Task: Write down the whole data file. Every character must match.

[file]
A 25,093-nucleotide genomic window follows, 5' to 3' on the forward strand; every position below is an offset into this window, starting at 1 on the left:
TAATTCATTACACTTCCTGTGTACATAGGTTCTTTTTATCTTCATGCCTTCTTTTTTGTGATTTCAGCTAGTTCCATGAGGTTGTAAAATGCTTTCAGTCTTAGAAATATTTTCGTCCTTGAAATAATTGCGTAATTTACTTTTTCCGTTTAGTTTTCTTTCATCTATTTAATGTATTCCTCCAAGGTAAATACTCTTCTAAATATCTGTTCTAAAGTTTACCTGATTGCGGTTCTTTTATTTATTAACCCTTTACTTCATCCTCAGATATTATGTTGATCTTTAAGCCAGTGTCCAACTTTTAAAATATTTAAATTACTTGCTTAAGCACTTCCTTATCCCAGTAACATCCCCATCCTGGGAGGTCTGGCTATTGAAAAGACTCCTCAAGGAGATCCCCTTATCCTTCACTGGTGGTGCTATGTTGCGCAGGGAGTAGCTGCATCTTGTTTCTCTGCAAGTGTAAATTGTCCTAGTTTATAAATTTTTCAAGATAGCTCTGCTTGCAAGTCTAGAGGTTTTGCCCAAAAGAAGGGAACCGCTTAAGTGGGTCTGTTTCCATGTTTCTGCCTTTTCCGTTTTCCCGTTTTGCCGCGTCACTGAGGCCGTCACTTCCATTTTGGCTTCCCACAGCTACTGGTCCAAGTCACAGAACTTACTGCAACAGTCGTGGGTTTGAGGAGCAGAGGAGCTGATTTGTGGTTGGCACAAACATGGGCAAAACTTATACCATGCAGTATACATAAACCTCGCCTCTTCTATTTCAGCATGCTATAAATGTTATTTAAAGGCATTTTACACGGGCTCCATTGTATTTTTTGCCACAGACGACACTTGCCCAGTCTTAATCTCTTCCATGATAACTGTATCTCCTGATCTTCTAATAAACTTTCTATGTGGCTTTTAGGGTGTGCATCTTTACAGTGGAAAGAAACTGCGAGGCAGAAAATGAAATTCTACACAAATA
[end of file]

A 25,093-nucleotide genomic window follows, 5' to 3' on the forward strand; every position below is an offset into this window, starting at 1 on the left:
TAATTCATTACACTTCCTGTGTACATAGGTTCTTTTTATCTTCATGCCTTCTTTTTTGTGATTTCAGCTAGTTCCATGAGGTTGTAAAATGCTTTCAGTCTTAGAAATATTTTCGTCCTTGAAATAATTGCGTAATTTACTTTTTCCGTTTAGTTTTCTTTCATCTATTTAATGTATTCCTCCAAGGTAAATACTCTTCTAAATATCTGTTCTAAAGTTTACCTGATTGCGGTTCTTTTATTTATTAACCCTTTACTTCATCCTCAGATATTATGTTGATCTTTAAGCCAGTGTCCAACTTTTAAAATATTTAAATTACTTGCTTAAGCACTTCCTTATCCCAGTAACATCCCCATCCTGGGAGGTCTGGCTATTGAAAAGACTCCTCAAGGAGATCCCCTTATCCTTCACTGGTGGTGCTATGTTGCGCAGGGAGTAGCTGCATCTTGTTTCTCTGCAAGTGTAAATTGTCCTAGTTTATAAATTTTTCAAGATAGCTCTGCTTGCAAGTCTAGAGGTTTTGCCCAAAAGAAGGGAACCGCTTAAGTGGGTCTGTTTCCATGTTTCTGCCTTTTCCGTTTTCCCGTTTTGCCGCGTCACTGAGGCCGTCACTTCCATTTTGGCTTCCCACAGCTACTGGTCCAAGTCACAGAACTTACTGCAACAGTCGTGGGTTTGAGGAGCAGAGGAGCTGATTTGTGGTTGGCACAAACATGGGCAAAACTTATACCATGCAGTATACATAAACCTCGCCTCTTCTATTTCAGCATGCTATAAATGTTATTTAAAGGCATTTTACACGGGCTCCATTGTATTTTTTGCCACAGACGACACTTGCCCAGTCTTAATCTCTTCCATGATAACTGTATCTCCTGATCTTCTAATAAACTTTCTATGTGGCTTTTAGGGTGTGCATCTTTACAGTGGAAAGAAACTGCGAGGCAGAAAATGAAATTCTACACAAATA